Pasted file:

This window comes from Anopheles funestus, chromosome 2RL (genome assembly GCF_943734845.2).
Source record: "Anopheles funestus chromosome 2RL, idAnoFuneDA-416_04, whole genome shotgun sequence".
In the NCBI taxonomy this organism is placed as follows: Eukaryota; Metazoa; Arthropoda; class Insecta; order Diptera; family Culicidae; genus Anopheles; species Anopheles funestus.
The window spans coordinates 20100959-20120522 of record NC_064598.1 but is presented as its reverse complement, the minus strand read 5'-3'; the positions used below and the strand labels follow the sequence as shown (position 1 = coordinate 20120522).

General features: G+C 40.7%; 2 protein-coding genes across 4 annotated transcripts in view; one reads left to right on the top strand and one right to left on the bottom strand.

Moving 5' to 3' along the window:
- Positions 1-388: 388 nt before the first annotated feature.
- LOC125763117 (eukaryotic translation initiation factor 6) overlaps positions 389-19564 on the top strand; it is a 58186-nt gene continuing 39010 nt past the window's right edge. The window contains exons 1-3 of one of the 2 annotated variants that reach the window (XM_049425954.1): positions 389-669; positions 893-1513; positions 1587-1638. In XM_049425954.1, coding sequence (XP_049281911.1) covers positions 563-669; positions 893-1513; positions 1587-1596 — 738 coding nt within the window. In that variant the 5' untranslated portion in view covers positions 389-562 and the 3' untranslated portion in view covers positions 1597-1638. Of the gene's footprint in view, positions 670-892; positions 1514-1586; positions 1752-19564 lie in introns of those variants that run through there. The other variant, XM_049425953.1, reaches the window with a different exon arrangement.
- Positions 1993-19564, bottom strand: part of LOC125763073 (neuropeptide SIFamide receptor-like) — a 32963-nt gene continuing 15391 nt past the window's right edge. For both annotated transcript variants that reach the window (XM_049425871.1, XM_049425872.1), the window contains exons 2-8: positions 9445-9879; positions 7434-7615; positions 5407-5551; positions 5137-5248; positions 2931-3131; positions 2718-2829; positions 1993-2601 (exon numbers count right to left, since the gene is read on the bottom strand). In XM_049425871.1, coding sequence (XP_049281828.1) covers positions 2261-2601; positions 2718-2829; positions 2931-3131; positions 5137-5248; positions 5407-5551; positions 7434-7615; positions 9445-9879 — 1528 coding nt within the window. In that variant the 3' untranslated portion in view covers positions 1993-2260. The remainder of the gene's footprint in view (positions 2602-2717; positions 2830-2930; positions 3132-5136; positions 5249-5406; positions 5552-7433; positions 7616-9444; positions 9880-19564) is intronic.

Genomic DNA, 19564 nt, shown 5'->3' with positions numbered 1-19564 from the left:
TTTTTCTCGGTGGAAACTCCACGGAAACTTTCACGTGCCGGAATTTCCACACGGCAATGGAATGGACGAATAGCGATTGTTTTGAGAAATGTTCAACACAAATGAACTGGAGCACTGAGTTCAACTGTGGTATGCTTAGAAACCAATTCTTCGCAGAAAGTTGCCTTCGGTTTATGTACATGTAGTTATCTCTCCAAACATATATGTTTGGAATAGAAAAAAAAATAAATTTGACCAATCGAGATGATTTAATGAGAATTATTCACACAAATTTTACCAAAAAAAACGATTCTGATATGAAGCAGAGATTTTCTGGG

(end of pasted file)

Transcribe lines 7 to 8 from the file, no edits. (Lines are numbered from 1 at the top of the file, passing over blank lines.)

- Positions 1-388: 388 nt before the first annotated feature.
- LOC125763117 (eukaryotic translation initiation factor 6) overlaps positions 389-19564 on the top strand; it is a 58186-nt gene continuing 39010 nt past the window's right edge. The window contains exons 1-3 of one of the 2 annotated variants that reach the window (XM_049425954.1): positions 389-669; positions 893-1513; positions 1587-1638. In XM_049425954.1, coding sequence (XP_049281911.1) covers positions 563-669; positions 893-1513; positions 1587-1596 — 738 coding nt within the window. In that variant the 5' untranslated portion in view covers positions 389-562 and the 3' untranslated portion in view covers positions 1597-1638. Of the gene's footprint in view, positions 670-892; positions 1514-1586; positions 1752-19564 lie in introns of those variants that run through there. The other variant, XM_049425953.1, reaches the window with a different exon arrangement.